Mangudya claimed that in the DRC, 70 per cent of transactions remain in forex despite a path to de-dollarisation, while in Belarus forex is still being used though the country is now in its eighth year of de-dollarisation. He said:
As a Government, we have defined where we are going, and that is the de-dollarisation route.
Because it’s a process and not an event, we are saying as the central bank that we believe within five years, we will complete de-dollarisation.
By de-dollarisation we are not saying there will be no more foreign currency in circulation; that is a wrong definition of de-dollarisation because if you look at those countries that have de-dollarised, for instance, Zambia, Cameroon, Ethiopia, they still accept foreign currency and you can still open a foreign currency account.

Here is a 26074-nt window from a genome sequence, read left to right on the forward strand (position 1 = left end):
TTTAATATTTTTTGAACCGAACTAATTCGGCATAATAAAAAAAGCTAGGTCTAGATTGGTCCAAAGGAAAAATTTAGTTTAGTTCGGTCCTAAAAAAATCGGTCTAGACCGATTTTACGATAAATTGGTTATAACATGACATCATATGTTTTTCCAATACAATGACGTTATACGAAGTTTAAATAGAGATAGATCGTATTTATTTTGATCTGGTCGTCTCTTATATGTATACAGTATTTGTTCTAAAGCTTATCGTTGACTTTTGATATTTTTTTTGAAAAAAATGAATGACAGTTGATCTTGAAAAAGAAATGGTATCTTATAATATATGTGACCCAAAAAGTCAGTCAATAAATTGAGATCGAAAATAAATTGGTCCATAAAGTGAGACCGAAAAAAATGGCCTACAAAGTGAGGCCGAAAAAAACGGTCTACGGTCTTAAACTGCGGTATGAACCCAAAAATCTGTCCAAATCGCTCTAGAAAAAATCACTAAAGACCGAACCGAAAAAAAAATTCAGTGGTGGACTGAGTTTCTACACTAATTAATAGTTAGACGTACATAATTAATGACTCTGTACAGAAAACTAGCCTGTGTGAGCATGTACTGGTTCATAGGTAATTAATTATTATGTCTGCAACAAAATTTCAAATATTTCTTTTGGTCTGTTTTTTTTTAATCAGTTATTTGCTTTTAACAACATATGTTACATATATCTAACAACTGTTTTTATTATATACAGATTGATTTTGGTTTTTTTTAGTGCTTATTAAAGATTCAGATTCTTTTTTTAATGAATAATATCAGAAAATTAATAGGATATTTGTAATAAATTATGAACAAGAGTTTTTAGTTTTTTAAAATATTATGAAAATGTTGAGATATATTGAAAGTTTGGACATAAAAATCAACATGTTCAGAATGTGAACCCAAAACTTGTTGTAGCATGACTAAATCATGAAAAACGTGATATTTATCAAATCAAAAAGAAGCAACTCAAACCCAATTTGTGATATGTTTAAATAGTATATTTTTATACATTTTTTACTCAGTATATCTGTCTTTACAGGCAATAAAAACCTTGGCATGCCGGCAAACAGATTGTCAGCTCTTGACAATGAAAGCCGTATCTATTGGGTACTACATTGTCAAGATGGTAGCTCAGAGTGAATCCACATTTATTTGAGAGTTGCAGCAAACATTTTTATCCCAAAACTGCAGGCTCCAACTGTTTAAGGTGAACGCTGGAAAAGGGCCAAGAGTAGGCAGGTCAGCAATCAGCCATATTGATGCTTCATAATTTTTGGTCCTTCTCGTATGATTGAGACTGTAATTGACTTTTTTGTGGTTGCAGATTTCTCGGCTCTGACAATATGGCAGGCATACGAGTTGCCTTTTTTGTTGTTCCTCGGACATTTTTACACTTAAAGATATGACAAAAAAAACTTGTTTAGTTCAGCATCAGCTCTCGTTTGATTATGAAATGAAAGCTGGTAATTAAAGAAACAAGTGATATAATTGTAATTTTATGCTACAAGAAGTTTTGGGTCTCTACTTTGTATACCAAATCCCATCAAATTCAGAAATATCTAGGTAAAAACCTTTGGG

Mangudya’s remarks follow a recent announcement made by Zuva Petroleum that it will be accepting foreign currency for fuel payments at eight of the firm’s service stations across the country.
Meanwhile, the Zimbabwe Energy Regulatory Authority (ZERA), which license fuel companies to sell fuel in foreign currency, has already made it clear that applicants will have to meet a number of conditions.